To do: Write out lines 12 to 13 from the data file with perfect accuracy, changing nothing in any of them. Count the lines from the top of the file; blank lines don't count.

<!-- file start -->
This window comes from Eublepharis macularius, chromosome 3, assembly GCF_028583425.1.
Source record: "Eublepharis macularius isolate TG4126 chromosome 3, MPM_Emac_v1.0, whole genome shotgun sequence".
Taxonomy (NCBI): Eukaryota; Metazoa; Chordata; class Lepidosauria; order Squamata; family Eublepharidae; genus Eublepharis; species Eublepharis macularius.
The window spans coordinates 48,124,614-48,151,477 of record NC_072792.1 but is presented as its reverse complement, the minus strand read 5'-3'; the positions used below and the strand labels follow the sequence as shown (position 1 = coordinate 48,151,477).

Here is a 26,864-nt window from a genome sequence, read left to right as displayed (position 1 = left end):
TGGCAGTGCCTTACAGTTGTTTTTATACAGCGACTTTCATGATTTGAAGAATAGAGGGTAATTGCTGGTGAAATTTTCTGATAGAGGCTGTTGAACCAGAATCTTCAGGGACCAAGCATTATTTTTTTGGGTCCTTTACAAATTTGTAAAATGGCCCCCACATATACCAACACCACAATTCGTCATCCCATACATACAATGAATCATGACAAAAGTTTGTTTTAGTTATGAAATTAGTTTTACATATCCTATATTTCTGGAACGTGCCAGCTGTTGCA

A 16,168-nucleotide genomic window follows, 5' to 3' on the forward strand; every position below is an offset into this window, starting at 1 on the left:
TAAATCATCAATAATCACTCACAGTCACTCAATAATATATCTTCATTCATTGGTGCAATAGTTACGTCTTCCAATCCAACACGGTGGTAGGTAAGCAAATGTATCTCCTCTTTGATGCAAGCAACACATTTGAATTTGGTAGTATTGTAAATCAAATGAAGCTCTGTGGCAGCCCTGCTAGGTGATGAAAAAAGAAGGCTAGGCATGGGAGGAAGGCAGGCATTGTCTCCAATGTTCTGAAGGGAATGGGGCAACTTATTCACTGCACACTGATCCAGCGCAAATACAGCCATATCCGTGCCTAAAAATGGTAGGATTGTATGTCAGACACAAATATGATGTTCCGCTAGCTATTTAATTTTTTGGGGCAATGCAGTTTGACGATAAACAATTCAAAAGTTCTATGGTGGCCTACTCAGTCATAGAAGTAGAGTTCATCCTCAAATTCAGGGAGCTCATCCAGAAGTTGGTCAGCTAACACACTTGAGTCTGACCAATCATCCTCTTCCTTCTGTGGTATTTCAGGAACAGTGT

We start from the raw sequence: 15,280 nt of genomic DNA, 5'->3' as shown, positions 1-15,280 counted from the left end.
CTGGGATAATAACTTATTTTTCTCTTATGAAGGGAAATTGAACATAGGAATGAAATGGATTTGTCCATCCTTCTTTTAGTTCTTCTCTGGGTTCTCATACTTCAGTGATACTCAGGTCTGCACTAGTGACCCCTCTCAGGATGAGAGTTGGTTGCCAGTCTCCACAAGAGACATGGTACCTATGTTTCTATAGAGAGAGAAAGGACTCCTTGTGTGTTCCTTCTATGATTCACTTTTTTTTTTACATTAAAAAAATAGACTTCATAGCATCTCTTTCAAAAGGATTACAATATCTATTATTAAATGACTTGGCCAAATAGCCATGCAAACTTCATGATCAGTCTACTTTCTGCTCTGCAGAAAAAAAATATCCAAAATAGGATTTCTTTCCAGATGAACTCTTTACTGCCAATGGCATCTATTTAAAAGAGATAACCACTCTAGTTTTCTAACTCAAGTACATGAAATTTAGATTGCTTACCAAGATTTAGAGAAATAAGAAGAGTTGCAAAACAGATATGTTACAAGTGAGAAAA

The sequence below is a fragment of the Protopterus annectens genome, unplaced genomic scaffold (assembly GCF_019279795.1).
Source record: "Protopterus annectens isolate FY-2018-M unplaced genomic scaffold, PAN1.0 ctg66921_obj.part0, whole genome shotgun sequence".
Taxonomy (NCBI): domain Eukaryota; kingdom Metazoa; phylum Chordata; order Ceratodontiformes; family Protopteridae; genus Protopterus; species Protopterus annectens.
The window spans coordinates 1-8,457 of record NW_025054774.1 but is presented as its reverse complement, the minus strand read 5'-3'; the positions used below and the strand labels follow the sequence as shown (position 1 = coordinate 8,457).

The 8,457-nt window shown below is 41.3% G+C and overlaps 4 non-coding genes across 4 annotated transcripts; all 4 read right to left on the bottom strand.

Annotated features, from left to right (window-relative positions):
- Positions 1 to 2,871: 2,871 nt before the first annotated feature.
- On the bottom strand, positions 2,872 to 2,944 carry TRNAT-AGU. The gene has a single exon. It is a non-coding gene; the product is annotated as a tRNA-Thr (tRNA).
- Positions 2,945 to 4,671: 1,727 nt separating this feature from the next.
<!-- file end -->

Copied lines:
Source record: "Protopterus annectens isolate FY-2018-M unplaced genomic scaffold, PAN1.0 ctg66921_obj.part0, whole genome shotgun sequence".
Taxonomy (NCBI): domain Eukaryota; kingdom Metazoa; phylum Chordata; order Ceratodontiformes; family Protopteridae; genus Protopterus; species Protopterus annectens.